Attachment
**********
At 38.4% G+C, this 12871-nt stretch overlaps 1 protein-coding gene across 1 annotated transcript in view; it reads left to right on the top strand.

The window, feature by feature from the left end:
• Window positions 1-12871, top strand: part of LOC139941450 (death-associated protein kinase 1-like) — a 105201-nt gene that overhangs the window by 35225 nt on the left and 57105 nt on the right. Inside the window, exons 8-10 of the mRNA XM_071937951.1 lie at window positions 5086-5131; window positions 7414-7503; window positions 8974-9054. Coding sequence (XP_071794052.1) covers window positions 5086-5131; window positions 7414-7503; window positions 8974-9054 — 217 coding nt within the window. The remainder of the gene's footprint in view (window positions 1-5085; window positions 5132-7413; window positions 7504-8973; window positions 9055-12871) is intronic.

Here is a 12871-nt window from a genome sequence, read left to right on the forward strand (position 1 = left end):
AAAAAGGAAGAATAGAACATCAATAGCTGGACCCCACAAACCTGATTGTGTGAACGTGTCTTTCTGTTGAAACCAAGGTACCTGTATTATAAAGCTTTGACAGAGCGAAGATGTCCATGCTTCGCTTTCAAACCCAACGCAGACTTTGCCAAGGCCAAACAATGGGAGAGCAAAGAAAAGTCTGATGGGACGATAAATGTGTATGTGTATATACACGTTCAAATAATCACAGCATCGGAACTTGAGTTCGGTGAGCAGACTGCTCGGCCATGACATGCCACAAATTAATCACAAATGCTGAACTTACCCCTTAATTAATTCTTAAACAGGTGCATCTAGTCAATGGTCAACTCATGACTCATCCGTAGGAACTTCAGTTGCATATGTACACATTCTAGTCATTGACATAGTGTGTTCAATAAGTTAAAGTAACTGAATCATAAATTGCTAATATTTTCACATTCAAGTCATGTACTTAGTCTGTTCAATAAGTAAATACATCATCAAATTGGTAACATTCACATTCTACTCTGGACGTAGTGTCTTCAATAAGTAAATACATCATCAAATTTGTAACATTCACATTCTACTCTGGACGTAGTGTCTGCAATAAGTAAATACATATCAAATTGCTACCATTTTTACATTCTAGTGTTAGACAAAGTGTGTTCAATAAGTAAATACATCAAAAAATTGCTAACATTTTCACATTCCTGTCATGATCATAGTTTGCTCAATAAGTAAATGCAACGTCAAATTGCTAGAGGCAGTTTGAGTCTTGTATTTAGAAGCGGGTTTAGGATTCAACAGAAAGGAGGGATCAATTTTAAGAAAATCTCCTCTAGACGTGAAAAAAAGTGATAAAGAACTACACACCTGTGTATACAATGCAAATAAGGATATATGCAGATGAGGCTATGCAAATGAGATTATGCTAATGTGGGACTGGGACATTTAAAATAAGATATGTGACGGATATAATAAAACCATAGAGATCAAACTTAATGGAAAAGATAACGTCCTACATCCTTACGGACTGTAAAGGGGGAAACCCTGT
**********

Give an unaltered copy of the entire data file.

At 38.4% G+C, this 12871-nt stretch overlaps 1 protein-coding gene across 1 annotated transcript in view; it reads left to right on the top strand.

The window, feature by feature from the left end:
• Window positions 1-12871, top strand: part of LOC139941450 (death-associated protein kinase 1-like) — a 105201-nt gene that overhangs the window by 35225 nt on the left and 57105 nt on the right. Inside the window, exons 8-10 of the mRNA XM_071937951.1 lie at window positions 5086-5131; window positions 7414-7503; window positions 8974-9054. Coding sequence (XP_071794052.1) covers window positions 5086-5131; window positions 7414-7503; window positions 8974-9054 — 217 coding nt within the window. The remainder of the gene's footprint in view (window positions 1-5085; window positions 5132-7413; window positions 7504-8973; window positions 9055-12871) is intronic.

Here is a 12871-nt window from a genome sequence, read left to right on the forward strand (position 1 = left end):
AAAAAGGAAGAATAGAACATCAATAGCTGGACCCCACAAACCTGATTGTGTGAACGTGTCTTTCTGTTGAAACCAAGGTACCTGTATTATAAAGCTTTGACAGAGCGAAGATGTCCATGCTTCGCTTTCAAACCCAACGCAGACTTTGCCAAGGCCAAACAATGGGAGAGCAAAGAAAAGTCTGATGGGACGATAAATGTGTATGTGTATATACACGTTCAAATAATCACAGCATCGGAACTTGAGTTCGGTGAGCAGACTGCTCGGCCATGACATGCCACAAATTAATCACAAATGCTGAACTTACCCCTTAATTAATTCTTAAACAGGTGCATCTAGTCAATGGTCAACTCATGACTCATCCGTAGGAACTTCAGTTGCATATGTACACATTCTAGTCATTGACATAGTGTGTTCAATAAGTTAAAGTAACTGAATCATAAATTGCTAATATTTTCACATTCAAGTCATGTACTTAGTCTGTTCAATAAGTAAATACATCATCAAATTGGTAACATTCACATTCTACTCTGGACGTAGTGTCTTCAATAAGTAAATACATCATCAAATTTGTAACATTCACATTCTACTCTGGACGTAGTGTCTGCAATAAGTAAATACATATCAAATTGCTACCATTTTTACATTCTAGTGTTAGACAAAGTGTGTTCAATAAGTAAATACATCAAAAAATTGCTAACATTTTCACATTCCTGTCATGATCATAGTTTGCTCAATAAGTAAATGCAACGTCAAATTGCTAGAGGCAGTTTGAGTCTTGTATTTAGAAGCGGGTTTAGGATTCAACAGAAAGGAGGGATCAATTTTAAGAAAATCTCCTCTAGACGTGAAAAAAAGTGATAAAGAACTACACACCTGTGTATACAATGCAAATAAGGATATATGCAGATGAGGCTATGCAAATGAGATTATGCTAATGTGGGACTGGGACATTTAAAATAAGATATGTGACGGATATAATAAAACCATAGAGATCAAACTTAATGGAAAAGATAACGTCCTACATCCTTACGGACTGTAAAGGGGGAAACCCTGT